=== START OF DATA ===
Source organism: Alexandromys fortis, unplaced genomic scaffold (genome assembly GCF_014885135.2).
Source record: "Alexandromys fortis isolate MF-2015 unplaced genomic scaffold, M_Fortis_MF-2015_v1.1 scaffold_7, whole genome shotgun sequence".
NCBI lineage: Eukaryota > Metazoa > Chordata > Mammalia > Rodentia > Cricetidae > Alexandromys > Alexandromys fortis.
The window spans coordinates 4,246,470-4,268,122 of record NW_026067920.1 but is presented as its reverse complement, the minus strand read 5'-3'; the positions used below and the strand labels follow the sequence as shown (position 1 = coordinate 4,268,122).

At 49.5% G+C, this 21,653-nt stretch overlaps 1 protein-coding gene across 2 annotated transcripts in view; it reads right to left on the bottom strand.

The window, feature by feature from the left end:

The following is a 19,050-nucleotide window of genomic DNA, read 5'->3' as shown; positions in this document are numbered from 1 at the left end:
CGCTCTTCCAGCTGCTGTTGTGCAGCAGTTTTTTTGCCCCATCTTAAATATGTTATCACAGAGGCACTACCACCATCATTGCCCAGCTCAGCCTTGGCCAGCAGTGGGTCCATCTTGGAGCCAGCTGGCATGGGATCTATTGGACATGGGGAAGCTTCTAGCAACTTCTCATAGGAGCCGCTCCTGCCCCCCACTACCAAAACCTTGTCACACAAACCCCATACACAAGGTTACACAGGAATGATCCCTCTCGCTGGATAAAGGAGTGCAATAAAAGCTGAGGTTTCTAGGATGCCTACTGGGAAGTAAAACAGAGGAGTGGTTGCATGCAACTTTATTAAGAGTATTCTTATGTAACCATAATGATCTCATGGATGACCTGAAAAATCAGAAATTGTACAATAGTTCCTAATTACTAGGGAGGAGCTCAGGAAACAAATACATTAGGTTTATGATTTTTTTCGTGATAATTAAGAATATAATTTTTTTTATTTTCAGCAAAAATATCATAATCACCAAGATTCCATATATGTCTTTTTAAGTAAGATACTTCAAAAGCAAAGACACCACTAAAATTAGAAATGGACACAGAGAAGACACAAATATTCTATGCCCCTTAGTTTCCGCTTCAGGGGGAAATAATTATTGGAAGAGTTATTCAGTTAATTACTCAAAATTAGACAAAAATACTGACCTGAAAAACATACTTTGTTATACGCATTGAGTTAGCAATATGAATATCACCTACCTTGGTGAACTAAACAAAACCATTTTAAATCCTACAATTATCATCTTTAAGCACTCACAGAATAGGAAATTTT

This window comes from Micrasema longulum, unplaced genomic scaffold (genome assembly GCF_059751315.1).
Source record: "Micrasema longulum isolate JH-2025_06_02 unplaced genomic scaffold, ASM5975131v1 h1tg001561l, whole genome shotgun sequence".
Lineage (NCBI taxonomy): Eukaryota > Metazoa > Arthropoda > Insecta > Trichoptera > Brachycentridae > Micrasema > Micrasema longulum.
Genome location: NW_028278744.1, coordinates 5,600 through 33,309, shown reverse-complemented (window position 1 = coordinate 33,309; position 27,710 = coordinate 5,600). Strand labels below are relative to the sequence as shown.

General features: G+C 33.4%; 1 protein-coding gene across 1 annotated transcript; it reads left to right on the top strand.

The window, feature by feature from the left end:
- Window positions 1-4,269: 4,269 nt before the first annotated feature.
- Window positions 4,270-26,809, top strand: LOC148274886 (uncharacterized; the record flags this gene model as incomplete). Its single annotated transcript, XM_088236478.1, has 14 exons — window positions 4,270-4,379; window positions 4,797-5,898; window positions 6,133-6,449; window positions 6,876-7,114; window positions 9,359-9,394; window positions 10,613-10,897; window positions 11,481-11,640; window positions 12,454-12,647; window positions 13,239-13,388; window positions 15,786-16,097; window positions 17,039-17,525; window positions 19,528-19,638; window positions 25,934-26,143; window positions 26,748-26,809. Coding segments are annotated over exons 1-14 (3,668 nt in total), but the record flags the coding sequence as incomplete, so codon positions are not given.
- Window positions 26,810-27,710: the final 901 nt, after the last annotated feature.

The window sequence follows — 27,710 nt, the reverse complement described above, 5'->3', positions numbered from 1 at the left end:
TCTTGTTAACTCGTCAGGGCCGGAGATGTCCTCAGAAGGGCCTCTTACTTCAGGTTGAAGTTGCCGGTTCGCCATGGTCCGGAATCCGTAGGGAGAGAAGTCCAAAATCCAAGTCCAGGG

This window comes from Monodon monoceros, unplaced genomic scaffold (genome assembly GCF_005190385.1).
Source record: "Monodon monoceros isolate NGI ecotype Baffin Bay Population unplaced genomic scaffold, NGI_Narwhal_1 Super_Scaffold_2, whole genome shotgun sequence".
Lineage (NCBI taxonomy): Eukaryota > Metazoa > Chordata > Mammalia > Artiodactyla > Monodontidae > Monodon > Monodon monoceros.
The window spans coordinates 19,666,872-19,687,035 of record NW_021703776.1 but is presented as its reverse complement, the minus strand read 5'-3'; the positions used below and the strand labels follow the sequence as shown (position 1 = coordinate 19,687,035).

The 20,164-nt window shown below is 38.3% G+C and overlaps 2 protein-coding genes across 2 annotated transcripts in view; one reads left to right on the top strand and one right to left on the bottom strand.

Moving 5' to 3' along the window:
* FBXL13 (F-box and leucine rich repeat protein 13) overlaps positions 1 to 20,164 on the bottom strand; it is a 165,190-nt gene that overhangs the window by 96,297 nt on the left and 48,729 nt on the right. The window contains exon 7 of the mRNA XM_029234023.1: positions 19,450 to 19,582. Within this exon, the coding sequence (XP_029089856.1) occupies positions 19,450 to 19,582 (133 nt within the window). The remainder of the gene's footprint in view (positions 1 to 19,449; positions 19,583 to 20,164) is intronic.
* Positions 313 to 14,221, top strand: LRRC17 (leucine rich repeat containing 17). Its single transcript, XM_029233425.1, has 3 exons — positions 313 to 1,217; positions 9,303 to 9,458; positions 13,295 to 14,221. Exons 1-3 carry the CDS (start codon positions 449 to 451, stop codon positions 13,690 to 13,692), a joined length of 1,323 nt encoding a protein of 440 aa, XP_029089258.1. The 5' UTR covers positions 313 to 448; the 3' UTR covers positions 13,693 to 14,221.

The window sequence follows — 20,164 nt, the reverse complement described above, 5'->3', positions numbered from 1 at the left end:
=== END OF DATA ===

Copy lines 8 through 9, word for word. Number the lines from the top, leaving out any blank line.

CGCTCTTCCAGCTGCTGTTGTGCAGCAGTTTTTTTGCCCCATCTTAAATATGTTATCACAGAGGCACTACCACCATCATTGCCCAGCTCAGCCTTGGCCAGCAGTGGGTCCATCTTGGAGCCAGCTGGCATGGGATCTATTGGACATGGGGAAGCTTCTAGCAACTTCTCATAGGAGCCGCTCCTGCCCCCCACTACCAAAACCTTGTCACACAAACCCCATACACAAGGTTACACAGGAATGATCCCTCTCGCTGGATAAAGGAGTGCAATAAAAGCTGAGGTTTCTAGGATGCCTACTGGGAAGTAAAACAGAGGAGTGGTTGCATGCAACTTTATTAAGAGTATTCTTATGTAACCATAATGATCTCATGGATGACCTGAAAAATCAGAAATTGTACAATAGTTCCTAATTACTAGGGAGGAGCTCAGGAAACAAATACATTAGGTTTATGATTTTTTTCGTGATAATTAAGAATATAATTTTTTTTATTTTCAGCAAAAATATCATAATCACCAAGATTCCATATATGTCTTTTTAAGTAAGATACTTCAAAAGCAAAGACACCACTAAAATTAGAAATGGACACAGAGAAGACACAAATATTCTATGCCCCTTAGTTTCCGCTTCAGGGGGAAATAATTATTGGAAGAGTTATTCAGTTAATTACTCAAAATTAGACAAAAATACTGACCTGAAAAACATACTTTGTTATACGCATTGAGTTAGCAATATGAATATCACCTACCTTGGTGAACTAAACAAAACCATTTTAAATCCTACAATTATCATCTTTAAGCACTCACAGAATAGGAAATTTT

This window comes from Micrasema longulum, unplaced genomic scaffold (genome assembly GCF_059751315.1).